The broad support sends a strong message to Baghdad that the Security Council — divided for years over Iraq — expects full compliance with all U.N. resolutions.
A breakthrough in negotiations came Thursday when France and the United States reached a critical agreement to address French concerns that the resolution could automatically trigger an attack on Iraq.
"This resolution is a success for the Security Council and the United Nations," said France's U.N. Ambassador Jean-David Levitte. "This success must now become a success for peace."
But Iraq "must understand that this opportunity is the final one," he said.
U.S. Ambassador John Negroponte said there are "no hidden triggers" for the automatic use of force against Iraq if it does not comply with the resolution. He emphasized that should the inspectors report Iraqi violations, the matter would return to the Security Council and if it does not act, the United States would.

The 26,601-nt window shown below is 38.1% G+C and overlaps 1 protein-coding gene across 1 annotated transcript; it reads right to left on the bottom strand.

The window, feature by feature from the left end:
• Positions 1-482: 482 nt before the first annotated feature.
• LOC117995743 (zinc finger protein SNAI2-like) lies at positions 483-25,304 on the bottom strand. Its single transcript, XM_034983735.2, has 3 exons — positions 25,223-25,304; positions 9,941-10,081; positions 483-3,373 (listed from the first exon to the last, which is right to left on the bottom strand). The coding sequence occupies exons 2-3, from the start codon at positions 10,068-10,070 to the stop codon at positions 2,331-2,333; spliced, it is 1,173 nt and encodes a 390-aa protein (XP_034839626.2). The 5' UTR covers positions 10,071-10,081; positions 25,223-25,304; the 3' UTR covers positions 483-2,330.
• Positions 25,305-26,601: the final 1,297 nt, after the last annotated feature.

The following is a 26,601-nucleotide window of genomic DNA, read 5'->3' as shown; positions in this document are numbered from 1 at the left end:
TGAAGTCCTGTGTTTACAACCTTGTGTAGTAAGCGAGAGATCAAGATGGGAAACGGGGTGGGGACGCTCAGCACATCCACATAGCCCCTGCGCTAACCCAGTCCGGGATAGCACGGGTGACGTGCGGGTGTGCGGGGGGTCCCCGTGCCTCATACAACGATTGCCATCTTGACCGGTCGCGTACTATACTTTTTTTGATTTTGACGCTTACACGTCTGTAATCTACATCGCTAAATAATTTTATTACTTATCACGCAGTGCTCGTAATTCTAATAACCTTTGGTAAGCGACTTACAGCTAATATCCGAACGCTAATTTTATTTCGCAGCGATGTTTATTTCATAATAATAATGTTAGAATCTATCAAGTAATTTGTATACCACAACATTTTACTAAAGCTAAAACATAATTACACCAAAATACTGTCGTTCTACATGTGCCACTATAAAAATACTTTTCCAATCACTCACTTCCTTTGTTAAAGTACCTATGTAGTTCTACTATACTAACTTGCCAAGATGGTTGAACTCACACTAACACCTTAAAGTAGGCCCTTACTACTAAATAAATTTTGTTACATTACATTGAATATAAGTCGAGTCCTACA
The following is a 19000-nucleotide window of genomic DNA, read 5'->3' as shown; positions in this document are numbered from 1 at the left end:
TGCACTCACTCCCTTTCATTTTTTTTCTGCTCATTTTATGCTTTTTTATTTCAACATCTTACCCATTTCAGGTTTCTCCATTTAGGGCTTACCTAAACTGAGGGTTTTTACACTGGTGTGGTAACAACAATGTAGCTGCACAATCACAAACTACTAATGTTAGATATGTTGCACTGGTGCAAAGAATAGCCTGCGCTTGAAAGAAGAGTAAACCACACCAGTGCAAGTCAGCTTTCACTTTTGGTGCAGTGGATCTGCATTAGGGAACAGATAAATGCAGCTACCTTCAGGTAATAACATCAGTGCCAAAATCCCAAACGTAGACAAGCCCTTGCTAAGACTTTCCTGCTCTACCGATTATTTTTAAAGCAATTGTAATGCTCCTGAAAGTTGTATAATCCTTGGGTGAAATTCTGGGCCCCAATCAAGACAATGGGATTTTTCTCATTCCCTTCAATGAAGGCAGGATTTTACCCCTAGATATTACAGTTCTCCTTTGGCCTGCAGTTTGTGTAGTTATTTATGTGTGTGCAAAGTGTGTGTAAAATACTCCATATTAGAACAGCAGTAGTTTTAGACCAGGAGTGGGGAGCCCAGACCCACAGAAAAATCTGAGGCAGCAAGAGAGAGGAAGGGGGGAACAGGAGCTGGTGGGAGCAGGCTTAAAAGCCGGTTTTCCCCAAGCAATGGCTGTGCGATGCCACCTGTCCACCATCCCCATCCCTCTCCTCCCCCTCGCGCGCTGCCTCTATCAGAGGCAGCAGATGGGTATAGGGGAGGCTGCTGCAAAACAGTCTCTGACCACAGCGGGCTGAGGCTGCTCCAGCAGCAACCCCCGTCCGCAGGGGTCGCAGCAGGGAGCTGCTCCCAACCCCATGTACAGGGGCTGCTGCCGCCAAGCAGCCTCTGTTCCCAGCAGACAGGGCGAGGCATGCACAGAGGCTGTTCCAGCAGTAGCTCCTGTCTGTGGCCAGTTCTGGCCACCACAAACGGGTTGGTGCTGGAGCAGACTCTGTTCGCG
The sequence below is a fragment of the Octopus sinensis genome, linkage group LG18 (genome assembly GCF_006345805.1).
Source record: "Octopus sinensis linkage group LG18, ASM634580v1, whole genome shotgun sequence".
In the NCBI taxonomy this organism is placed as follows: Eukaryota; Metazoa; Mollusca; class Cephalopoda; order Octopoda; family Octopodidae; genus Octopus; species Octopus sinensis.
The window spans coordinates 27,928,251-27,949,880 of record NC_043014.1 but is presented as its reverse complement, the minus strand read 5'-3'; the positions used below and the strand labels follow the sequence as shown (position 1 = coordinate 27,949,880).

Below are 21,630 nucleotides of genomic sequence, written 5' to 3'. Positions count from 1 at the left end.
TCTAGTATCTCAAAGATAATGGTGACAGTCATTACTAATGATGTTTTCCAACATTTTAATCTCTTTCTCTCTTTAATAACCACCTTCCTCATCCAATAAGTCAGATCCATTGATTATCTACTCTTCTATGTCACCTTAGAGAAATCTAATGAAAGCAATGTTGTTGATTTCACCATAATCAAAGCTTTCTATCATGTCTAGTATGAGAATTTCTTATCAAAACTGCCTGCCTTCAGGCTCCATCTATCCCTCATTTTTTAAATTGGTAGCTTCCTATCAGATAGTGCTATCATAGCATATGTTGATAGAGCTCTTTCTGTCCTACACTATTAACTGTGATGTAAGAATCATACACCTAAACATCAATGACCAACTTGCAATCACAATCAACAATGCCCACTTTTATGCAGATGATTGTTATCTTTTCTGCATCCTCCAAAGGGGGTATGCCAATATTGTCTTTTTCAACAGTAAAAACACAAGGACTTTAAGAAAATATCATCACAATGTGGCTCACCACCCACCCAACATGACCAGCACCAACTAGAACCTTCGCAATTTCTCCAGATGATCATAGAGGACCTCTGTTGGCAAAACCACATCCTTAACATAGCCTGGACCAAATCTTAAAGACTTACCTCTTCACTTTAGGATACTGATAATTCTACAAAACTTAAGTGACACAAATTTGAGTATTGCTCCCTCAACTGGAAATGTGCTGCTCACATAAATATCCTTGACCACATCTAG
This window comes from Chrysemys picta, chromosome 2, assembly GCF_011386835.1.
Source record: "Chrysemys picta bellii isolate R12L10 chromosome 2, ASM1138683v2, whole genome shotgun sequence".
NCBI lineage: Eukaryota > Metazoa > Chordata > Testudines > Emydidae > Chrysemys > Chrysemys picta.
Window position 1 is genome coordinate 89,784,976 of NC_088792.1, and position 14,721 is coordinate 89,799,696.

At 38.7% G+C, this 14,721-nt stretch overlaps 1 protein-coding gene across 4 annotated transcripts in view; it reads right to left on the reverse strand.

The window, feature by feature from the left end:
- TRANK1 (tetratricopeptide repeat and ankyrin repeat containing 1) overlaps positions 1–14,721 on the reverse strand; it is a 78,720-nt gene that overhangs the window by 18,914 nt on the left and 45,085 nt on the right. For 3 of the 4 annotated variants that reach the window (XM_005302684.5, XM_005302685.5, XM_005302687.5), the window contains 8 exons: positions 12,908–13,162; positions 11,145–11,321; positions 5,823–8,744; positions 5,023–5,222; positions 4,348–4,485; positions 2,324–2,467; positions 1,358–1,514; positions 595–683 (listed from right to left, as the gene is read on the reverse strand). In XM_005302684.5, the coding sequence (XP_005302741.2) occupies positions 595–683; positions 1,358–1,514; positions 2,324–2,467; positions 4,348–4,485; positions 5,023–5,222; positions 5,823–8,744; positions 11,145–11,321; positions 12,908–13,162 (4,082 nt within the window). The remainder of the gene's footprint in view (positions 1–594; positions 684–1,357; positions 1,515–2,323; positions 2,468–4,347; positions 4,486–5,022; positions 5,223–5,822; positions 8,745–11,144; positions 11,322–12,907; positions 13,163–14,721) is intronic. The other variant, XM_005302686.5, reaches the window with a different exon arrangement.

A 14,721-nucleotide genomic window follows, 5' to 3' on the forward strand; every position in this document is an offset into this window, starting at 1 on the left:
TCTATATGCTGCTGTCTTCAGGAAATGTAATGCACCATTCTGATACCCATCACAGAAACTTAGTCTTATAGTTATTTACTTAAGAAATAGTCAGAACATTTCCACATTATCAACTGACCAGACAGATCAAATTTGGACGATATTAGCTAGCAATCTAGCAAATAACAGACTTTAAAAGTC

"To the government of Iraq our message is simple: non-compliance is no longer an option," he said.
While the United States made some major concessions to critics, the final draft still meets the Bush administration's key demands: toughening U.N. weapons inspections and leaving the United States free to take military action against Iraq if inspectors say Baghdad isn't complying.
At French and Russian insistence the Security Council would then meet to discuss any reported Iraqi violation. At that stage, the Council would consider further action. However, the resolution says nothing that would forbid the United States from attacking at that point.